10. Confess to you I will, Lord of heaven and earth, and praise you for my earliest days and my infancy, which I do not remember. You allow a person to infer by observing others what his own beginnings were like; we can learn much about ourselves even from the reports of womenfolk. Already I had existence and life, and as my unspeaking stage drew to a close I began to look for signs whereby I might communicate my ideas to others. Where could a living creature like this have come from, if not from you, Lord? Are any of us skillful enough to fashion ourselves? Could there be some channel hollowed out from some other source through which existence and life might flow to us, apart from yourself, Lord, who create us? Could we derive existence and life from anywhere other than you, in whom to be and to live are not two different realities, since supreme being and supreme life are one and the same? You are supreme and you do not change, and in you there is no "today" that passes. Yet in you our "today"does pass, inasmuch as all things exist in you, and would have no means even of passing away if you did not contain them. Because your years do not fail, your years are one "Today." How many of our days and our ancestors' days have come and gone in this "Today" of yours, have received from it their manner of being and have existed after their fashion, and how many others will likewise receive theirs, and exist in their own way? Yet you are the self-same: all our tomorrows and beyond, all our yesterdays and further back, you will make in your Today, you have made in your Today.

What does it matter to me, if someone does not understand this? Let such a person rejoice even to ask the question, "What does this mean?" Yes, let him rejoice in that, and choose to find by not finding rather than by finding fail to find you.

Table of Contents

IntroductionBook OneBook TwoBook ThreeBook FourBook FiveBook SixBook SevenBook EightBook NineBook Ten

What People are Saying About This

From the Publisher

"[Wills] renders Augustine's famous and influential text in direct language with all the spirited wordplay and poetic strength intact."
-Los Angeles Times

"[Wills's] translations . . . are meant to bring Augustine straight into our own minds; and they succeed. Well-known passages, over which my eyes have often gazed, spring to life again from Wills's pages."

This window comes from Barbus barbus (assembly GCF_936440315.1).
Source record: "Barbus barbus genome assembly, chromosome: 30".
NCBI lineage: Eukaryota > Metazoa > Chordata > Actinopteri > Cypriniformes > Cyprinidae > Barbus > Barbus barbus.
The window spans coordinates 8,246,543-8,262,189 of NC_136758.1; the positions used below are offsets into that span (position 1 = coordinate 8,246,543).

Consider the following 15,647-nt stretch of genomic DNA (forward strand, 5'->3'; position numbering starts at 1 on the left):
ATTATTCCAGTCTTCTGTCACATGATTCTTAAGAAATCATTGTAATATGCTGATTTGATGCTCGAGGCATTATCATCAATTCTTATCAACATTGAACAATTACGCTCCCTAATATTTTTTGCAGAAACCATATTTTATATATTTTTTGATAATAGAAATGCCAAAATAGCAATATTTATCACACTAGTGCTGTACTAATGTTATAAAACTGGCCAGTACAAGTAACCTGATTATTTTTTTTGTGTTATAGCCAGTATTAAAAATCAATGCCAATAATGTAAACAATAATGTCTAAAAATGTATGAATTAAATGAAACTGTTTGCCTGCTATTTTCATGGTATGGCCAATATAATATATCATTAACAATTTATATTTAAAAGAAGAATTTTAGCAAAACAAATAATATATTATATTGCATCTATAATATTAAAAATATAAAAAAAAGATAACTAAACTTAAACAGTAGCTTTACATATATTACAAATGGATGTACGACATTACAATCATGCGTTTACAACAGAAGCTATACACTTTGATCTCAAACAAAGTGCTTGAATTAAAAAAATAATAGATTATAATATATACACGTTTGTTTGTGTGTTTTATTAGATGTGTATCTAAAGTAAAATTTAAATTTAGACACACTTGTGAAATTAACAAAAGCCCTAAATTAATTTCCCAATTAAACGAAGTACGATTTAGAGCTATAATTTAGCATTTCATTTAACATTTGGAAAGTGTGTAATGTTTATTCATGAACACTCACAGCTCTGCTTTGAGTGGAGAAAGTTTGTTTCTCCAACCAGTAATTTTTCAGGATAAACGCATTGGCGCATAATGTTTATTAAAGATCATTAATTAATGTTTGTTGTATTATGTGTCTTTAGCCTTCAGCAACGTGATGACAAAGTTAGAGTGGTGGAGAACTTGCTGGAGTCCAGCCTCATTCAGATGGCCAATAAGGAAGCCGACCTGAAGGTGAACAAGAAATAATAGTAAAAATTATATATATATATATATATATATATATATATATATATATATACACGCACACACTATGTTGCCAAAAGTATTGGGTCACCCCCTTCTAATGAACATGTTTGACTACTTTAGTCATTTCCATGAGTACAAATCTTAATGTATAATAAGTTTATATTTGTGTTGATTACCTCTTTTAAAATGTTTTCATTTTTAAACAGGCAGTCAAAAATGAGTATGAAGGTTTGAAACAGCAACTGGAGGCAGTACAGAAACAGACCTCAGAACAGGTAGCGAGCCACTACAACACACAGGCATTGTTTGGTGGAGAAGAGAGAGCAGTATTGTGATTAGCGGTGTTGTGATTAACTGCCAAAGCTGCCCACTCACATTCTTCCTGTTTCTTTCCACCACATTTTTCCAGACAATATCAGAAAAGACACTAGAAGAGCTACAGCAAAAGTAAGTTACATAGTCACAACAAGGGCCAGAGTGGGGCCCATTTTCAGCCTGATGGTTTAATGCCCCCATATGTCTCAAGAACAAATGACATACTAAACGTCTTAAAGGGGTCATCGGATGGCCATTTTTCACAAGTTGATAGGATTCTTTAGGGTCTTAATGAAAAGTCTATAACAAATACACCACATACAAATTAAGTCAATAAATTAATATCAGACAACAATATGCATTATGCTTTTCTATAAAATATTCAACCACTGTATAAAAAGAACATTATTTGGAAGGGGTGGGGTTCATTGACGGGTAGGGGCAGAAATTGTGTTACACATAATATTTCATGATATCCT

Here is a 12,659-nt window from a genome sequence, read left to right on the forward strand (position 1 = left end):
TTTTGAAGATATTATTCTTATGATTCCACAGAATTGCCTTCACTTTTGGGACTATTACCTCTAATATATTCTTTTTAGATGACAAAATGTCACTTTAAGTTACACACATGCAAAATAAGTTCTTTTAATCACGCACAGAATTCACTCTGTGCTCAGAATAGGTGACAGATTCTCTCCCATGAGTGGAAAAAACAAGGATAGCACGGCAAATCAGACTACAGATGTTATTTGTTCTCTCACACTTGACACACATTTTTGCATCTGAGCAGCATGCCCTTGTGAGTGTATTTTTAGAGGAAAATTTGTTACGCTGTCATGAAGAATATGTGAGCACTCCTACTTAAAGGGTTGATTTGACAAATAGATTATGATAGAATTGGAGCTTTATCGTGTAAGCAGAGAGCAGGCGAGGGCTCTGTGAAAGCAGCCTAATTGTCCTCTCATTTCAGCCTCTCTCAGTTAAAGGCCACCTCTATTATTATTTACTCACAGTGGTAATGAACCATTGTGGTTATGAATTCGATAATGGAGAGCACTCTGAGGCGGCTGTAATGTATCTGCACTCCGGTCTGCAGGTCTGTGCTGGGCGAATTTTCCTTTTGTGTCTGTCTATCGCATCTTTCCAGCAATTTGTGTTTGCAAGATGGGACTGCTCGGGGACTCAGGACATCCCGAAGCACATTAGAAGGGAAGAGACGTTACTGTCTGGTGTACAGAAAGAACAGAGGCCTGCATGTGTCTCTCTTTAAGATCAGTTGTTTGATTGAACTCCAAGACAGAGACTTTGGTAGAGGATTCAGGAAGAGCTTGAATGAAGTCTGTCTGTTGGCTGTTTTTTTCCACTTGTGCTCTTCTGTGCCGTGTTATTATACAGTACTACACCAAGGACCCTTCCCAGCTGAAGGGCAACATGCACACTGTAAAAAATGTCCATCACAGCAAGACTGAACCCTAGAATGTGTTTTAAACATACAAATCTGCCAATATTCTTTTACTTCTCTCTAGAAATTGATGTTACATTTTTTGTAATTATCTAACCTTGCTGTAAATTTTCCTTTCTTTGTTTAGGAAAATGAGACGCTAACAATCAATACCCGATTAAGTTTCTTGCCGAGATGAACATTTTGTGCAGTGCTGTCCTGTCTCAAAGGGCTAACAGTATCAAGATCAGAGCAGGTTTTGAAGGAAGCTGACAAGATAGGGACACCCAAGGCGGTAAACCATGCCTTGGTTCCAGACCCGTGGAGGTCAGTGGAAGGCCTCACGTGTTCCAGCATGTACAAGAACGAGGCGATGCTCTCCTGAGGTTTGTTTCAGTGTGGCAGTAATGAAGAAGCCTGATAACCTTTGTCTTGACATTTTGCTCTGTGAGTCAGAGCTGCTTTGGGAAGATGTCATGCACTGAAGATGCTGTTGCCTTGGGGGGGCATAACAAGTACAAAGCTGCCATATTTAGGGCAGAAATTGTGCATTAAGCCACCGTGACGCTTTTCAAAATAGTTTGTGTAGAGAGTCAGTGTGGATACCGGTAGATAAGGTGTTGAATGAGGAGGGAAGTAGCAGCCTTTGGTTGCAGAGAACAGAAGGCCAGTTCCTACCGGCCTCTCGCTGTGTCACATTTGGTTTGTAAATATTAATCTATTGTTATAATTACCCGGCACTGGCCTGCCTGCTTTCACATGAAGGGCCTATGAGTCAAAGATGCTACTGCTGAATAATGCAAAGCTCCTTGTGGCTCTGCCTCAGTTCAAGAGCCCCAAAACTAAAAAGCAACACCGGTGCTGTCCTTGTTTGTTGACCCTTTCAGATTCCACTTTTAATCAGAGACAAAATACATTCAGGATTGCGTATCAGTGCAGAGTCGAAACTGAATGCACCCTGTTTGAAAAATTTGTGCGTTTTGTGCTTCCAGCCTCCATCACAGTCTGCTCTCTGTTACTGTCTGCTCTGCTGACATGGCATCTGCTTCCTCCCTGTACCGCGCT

-Peter Brown, The New York Review of Books

"Augustine flourishes in Wills's hand."
-James Wood

"A masterful synthesis of classical philosophy and scriptural erudition."
-Chicago Tribune

Reading Group Guide

1. What is Augustine's conception of the self? If you have read other autobiographies, can you remember a self-examination written with such acute awareness and observation of both external and internal conditions? How is Augustine's intelligence particularly suited to the writing of both self-analysis and philosophy? What is Augustine's understanding of the role of God in forming self and soul?

2. What are the turning points in Augustine's conversion? How does he characterize his early theft of pears from the orchard? His relationship with his mistress and his child? Why is it so difficult for him to leave carnal desire behind? How important are the voice of the child singing "Take it and read" and the inspiration to pick up the Scriptures at that moment?

3. Many moments in Confessions are striking in their sheer dramatic or literary power. Which passages or event do you find most moving, and why?

4. Could Confessions have been written today? Does our culture support such serious, intensive, analysis of the self and the meaning of life? Or have psychotherapy and such phenomena taken the place of self-motivated searching like that engaged in by Augustine? What role does reading play in Augustine's search?

5. Thomas Merton has commented on the role of spirituality in helping us to come into contact with our "deep selves." How important is the search for God in Augustine's establishment of his true self? Do you think he would have achieved any sense of peace or satisfaction with his life had he not ultimately taken the path he did? How would you characterize the difference between a "deep self" and a "false self"?